Former CIA Officer Fuller Says Doubts Gulen Ordered Turkey Coup

Graham Fuller, a former CIA officer, has refuted Turkish charges that he took part in last year’s abortive putsch and expressed doubt about the official Turkish narrative that U.S.-based Muslim cleric Fethullah Gulen ordered the coup.

As Turkish prosecutors sought to arrest the former CIA analyst, Mr. Fuller said he was a “choice target.”

Turkish authorities charged him with personally involving on the scene, directing the coup attempt against the Erdogan government last year.

“According to earlier Turkish press accounts a few months ago, I was “spotted in Istanbul” and later that night, following the failure of the coup, was “exfiltrated by chopper across the border into Greece,” Mr. Fuller noted in an emailed statement to Turkey Post.

On the night of the coup, Mr. Fuller said, he was addressing a group of 100 people or so in Canada at a conference.

He said he is accused by the Turkish press of being Mr. Gulen’s “CIA handler” because he helped the cleric get a permanent legal residency in the U.S.

In an effort to debunk the litany of inconsistencies and inconvenience of facts that dogged Turkish press claims about him, he felt the need to remind that he retired from CIA 30 years ago.

He has not set his foot in Turkey in the past five years.

On his relationship with cleric Gulen, he said he never heard his name while working in Turkey in the 1960s.

“I met him exactly once in my life, long after retiring from CIA, in an interview conducted 15 years ago in Istanbul. I have never seen him since, although I have followed his movement with interest.”

He scrupulously studied Gulen Movement, an interest that raised eyebrows among secular Turkish establishment.

“I have written a good bit about Gülen’s movement HIzmet (Service) in the context of a broader study on movements in political Islam from Indonesia to Morocco in my book “The Future of Political Islam.”

“I was impressed then, and am still impressed now, that Hizmet represents one of the most progressive and tolerant visions of Islam and its contemporary social role anywhere in the Muslim world,” he told Turkey Post.

It was this positive depiction of the movement that formed the backbone of a view about Mr. Fuller as someone who backs or abets Mr. Gulen’s followers with sympathy. The Turkish government accused the Movement of orchestrating the last year’s abortive coup attempt. Bot hthe cleric and his followers strongly deny any link to the coup.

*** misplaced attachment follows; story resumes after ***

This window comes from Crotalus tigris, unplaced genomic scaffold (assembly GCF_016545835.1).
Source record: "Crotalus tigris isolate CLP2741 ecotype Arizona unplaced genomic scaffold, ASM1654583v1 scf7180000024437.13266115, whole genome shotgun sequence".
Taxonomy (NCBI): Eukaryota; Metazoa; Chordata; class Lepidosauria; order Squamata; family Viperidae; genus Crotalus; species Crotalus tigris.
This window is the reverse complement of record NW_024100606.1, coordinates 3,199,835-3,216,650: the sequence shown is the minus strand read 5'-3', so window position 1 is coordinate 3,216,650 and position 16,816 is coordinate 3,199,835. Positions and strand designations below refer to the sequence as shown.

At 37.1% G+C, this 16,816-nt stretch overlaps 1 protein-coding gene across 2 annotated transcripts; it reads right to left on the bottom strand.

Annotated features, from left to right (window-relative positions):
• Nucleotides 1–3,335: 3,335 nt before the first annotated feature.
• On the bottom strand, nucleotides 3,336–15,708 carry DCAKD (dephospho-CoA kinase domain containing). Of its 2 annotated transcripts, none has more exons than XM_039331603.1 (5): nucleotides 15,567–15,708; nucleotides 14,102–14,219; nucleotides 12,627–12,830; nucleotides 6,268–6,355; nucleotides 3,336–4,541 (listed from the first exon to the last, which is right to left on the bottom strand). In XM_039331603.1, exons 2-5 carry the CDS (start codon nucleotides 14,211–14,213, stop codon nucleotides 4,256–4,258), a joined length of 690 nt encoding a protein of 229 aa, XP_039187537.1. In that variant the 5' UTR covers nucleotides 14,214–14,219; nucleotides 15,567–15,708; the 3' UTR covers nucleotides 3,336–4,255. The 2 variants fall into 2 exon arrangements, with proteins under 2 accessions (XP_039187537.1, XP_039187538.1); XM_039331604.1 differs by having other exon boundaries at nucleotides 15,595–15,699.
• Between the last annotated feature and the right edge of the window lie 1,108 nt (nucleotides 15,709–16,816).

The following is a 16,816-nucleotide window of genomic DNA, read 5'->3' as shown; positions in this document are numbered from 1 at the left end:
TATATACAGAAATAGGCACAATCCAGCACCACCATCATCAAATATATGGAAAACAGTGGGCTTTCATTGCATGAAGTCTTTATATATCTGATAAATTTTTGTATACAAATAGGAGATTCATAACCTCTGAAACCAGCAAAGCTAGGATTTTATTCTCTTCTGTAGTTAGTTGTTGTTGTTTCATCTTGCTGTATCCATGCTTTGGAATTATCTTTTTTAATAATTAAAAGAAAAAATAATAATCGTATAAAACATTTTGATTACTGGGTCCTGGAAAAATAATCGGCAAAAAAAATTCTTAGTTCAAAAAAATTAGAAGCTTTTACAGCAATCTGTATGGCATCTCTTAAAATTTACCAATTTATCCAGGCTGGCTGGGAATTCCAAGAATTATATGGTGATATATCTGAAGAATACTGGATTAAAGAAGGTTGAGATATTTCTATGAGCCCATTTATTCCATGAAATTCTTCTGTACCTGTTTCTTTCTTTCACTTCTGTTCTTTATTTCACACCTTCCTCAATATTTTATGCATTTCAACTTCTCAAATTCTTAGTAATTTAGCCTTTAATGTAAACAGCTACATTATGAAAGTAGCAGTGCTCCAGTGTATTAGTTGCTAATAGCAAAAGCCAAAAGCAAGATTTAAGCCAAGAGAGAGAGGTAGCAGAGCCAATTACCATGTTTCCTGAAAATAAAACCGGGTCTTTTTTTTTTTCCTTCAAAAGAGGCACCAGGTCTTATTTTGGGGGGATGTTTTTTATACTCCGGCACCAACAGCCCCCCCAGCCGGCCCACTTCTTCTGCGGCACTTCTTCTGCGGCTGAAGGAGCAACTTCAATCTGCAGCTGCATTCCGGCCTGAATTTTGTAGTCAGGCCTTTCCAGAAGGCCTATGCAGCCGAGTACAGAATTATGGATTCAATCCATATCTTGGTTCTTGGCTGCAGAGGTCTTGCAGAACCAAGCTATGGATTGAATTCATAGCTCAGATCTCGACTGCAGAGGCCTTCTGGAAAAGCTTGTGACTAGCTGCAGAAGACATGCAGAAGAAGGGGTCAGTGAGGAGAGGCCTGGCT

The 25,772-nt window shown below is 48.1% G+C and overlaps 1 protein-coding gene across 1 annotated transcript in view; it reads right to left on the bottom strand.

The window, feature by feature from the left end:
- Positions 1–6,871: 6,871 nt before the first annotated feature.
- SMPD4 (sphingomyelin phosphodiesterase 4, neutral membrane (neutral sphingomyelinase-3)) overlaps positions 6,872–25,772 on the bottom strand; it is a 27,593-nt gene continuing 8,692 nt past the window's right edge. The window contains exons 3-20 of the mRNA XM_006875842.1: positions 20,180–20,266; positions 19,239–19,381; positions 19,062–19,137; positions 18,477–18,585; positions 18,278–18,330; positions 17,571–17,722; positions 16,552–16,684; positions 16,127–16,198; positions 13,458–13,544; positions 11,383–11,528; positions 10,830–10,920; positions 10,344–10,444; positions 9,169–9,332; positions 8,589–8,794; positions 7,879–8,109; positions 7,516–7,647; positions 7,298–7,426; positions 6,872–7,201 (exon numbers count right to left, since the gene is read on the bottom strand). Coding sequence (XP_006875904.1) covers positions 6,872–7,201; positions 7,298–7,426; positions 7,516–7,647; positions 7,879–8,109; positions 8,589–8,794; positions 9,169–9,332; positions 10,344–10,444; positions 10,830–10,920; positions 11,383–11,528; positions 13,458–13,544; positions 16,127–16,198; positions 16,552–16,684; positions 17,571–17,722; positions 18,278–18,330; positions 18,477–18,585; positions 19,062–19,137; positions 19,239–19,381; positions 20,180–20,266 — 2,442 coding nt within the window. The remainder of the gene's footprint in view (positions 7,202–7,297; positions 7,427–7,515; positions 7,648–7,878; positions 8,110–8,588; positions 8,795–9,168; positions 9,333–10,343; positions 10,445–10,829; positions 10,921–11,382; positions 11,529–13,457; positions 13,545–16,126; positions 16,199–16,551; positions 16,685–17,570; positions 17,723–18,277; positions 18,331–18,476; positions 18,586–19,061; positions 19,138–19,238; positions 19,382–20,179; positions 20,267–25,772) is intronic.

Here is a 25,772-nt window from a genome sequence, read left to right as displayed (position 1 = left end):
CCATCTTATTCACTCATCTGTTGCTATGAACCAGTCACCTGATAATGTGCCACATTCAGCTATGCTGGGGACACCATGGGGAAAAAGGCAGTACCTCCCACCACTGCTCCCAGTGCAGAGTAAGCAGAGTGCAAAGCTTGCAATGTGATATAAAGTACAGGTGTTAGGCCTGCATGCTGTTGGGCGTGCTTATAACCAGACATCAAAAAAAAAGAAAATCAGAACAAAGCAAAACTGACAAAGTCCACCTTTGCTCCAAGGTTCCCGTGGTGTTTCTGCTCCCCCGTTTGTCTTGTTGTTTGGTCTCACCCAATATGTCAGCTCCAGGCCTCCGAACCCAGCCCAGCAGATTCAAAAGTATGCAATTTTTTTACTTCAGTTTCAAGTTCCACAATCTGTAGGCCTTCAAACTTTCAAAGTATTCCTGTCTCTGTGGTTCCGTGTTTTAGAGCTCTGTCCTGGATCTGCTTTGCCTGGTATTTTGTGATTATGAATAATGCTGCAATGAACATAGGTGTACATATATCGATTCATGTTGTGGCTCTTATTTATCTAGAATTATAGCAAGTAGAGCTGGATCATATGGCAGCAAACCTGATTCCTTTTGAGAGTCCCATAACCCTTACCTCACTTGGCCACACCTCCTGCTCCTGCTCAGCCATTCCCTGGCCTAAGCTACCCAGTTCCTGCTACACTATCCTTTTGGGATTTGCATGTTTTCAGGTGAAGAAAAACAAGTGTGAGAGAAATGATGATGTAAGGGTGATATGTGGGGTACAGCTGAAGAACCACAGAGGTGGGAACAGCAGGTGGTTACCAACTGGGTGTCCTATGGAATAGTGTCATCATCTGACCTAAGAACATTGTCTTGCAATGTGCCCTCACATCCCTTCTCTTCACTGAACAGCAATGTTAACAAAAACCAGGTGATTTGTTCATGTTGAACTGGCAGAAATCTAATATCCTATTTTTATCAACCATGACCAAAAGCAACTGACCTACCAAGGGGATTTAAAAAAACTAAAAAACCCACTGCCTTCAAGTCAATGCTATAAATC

The former CIA officer refuses media depiction of himself as an avowed, unforgiving critic of President Recep Tayyip Erdogan.

Far from being an opponent of Erdogan, he pointed out, citing his last book that he indeed praised the positive change brought by his government during early phaser of its rule in Turkey.

“My last book: “Turkey and the Arab Spring: Leadership in the Middle East” speaks in very positive terms about the dramatic changes that Erdogan and his colleagues introduced into Turkey starting in 2002 in nearly every sphere of life, including a bold and innovative new foreign policy vision,” he said.

“Only in the final chapter did I begin to express misgivings about the apparent onset of Erdogan’s sudden more erratic behavior, his paranoia, his loss of political touch and his megalomania.”

Another thing the Turkish media got wrong about him was his title. He was a junior officer during his service in the late 1960s in Turkey. He had never been a station chief in Ankara.

Although he gives credit to Turks’ long-held suspicion about CIA’s influence and role in critical political events of the country in the past, he does not share their latest belief about CIA involvement in the 2016 coup.

Expressing his doubts, he said that “CIA had anything to do with this pathetic, ill-conceived and amateurish, coup attempt —that unfortunately cost over 350 lives—against Erdogan in July 2016.”

A group of putschist officers commandeered tanks and troops in a failed bid to topple Mr. Erdogan’s government. Their efforts were decisively defeated by pro-Erdogan security forces and people.

The government immediately put the blame on Gulen movement without offering much evidence.

“I doubt even more that Gülen was involved in “ordering” a coup, a view shared by many European intelligence organizations and within the US government,” Mr. Fuller said.

For what it’s worth, Gülen condemned the coup attempt in the strongest terms. His movement has had had zero involvement in any political violence prior to the coup attempt accusation, he added in conclusion.

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